This year I seem to be waging a war on the idea that Science and Maths are not creative and the latest place I have gleaned inspiration from in this respect is the Primary sector.
I came across a fantastic group called ‘Science Oxford’ from an excellent article they had written about the value of open-ended investigative work at this level. On further investigation it turns out they run, in their part of the country, an amazing thing called a ‘Big Science Event’. Teachers are trained the autumn to support them in feeling brave enough to let the children get on with something, preferably anything! Charming examples include ‘Which colour gummy bear is the toughest?’, ‘Do ants like salty or sweet food best?’, and ‘Which fruit is the most hard wearing after being dropped from a fire escape?’. The mind boggles at some of the experiments these questions resulted in! I got on a train, or three, in the summer and went to see the results of the pupils’ endeavours in the Big Science Event – an event for the finalists from each school to come together and present their experiment in the form of an A2 poster and an accompanying verbal presentation. Very young pupils spoke confidently and, often, fairly obviously not scripted by their teachers which was exactly the idea. The pupils in their school may not have all learnt about the content of one particular topic, but they had all learnt about designing experiments, fair testing, variables, data presentation and data analysis in the context of something which interested them – they had ownership over their own projects. Their enthusiasm shone through in their feedback. Of course they had also learnt to organise themselves, plan, work as part of a team, communicate their findings and, of course, be creative! If they only ever did experiments they were told to do, and often already knew what the outcome would be, it would be unsurprising if they misunderstood the nature of Science to be uncreative. Without these activities we are training pupils to be computers, not scientists, to blindly go through the motions instead of asking questions and thinking outside the box.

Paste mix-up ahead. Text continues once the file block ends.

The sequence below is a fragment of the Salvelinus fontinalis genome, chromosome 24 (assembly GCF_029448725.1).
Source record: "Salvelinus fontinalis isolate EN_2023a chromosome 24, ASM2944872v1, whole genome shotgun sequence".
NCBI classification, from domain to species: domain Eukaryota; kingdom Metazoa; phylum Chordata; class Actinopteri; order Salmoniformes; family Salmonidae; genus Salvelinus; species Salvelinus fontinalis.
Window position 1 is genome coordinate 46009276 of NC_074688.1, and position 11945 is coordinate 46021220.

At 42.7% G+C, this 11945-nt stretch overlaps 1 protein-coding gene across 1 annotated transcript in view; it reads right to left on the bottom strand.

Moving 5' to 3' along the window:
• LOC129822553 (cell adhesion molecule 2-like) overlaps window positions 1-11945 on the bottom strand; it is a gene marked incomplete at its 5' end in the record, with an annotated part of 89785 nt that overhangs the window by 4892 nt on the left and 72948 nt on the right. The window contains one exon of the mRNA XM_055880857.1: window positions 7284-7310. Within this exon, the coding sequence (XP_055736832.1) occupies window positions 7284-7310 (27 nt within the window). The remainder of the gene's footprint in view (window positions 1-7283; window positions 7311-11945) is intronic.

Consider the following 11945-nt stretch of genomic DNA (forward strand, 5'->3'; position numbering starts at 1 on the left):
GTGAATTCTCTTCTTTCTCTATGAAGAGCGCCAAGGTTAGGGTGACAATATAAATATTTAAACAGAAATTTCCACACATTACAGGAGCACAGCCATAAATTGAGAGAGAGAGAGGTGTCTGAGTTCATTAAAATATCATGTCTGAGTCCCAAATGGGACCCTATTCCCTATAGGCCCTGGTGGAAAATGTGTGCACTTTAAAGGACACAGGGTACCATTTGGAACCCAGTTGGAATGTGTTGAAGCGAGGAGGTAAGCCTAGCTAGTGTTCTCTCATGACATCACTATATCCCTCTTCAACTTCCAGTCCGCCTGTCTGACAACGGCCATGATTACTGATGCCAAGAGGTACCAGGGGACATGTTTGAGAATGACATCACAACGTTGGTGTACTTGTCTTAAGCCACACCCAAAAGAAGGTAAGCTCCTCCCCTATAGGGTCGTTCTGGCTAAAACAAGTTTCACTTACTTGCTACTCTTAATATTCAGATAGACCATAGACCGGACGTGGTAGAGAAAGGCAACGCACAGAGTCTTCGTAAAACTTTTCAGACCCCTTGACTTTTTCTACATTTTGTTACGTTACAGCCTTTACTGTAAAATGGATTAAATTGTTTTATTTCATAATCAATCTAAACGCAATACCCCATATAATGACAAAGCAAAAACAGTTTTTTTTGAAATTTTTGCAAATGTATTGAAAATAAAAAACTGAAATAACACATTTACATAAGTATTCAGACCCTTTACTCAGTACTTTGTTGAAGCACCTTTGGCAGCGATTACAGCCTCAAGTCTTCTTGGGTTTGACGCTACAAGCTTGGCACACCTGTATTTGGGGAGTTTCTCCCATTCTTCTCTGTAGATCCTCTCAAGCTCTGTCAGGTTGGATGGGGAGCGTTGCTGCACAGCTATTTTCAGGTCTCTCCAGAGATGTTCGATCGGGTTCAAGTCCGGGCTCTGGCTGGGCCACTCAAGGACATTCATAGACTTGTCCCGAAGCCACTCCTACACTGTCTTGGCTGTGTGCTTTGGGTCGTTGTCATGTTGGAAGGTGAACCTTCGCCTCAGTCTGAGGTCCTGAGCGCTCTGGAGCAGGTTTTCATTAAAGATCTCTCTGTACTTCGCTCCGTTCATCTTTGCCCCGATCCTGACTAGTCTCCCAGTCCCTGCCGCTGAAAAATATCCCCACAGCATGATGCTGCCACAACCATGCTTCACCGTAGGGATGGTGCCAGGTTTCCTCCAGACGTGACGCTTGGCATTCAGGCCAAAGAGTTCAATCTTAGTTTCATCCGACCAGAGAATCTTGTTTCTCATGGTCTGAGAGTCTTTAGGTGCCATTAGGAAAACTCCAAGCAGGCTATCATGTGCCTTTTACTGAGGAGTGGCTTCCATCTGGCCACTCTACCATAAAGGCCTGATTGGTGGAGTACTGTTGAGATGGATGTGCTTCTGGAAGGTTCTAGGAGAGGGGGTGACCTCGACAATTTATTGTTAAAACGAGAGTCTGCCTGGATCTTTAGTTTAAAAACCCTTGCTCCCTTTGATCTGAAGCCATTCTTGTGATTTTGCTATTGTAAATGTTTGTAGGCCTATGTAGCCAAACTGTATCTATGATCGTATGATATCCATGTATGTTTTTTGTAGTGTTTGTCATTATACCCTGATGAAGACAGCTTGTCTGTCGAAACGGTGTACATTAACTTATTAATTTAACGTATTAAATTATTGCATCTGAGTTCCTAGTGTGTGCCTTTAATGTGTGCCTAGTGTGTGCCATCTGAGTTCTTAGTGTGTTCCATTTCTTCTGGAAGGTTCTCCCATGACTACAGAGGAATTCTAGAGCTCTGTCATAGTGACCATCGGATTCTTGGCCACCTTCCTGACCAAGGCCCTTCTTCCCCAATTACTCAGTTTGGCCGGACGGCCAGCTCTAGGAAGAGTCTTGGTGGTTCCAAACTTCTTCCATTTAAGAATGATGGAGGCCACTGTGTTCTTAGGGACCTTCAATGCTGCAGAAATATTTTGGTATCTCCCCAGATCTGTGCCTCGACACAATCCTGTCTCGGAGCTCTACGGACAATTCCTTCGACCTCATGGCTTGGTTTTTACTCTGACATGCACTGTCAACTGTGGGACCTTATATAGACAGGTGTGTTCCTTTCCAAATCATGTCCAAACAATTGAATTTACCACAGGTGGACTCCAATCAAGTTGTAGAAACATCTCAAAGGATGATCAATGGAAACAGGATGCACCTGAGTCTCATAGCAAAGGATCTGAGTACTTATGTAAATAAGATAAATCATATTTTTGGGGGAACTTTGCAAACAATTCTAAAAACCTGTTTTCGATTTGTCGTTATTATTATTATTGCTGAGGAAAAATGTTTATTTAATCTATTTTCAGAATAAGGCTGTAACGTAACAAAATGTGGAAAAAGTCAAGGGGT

So surely all this applies to secondary teaching. Of course, the time to do this sort of activity is hard to come by in an exam-focused environment. But again, what better way to teach those principles of experimental design, procedure and analysis which the pupils are tested on? Why not teach this independently of any particular topic? In fact, is the EPQ (Extended Project Qualification) not really an embodiment of this principle? Too often the rhetoric in schools surrounding the EPQ is as though to assume that most pupils will want to write an essay, but there is absolutely no reason, in terms of the specifications and mark schemes, why this has to be so. Instead of yet another project proposal entitled ‘What are black holes?’ (these are in no way going to be evaluative pieces of work, merely a few notes on some popular science books the pupil has, admirably enough, read), why not propose that students go away and think of a question about Physics or Engineering that they want to try to answer? Like the Primary students, they are not necessarily going to find out something ground breaking, or even achieve results that would stand up to much scrutiny (although of course they might and we should be ambitious for them), but that does not matter. The key is in the process and the quality of the evaluation and reflection. More broadly, the advantage is in unlocking their enthusiasm for their chosen subject and their ability to be imaginative and curious to find out more. One of the best groups at the Big Science Event in the summer had been not at all happy with their initial experiment and had insisted on spending extra time outside of normal school hours in re-doing it to discover the true answer to the question they had posed and genuinely wanted to find an answer to. What a fantastic testament to the hard work of Science Oxford.
Stephanie Grant teaches Physics in Norwich and is an Ogden Trust Physics Teaching Fellow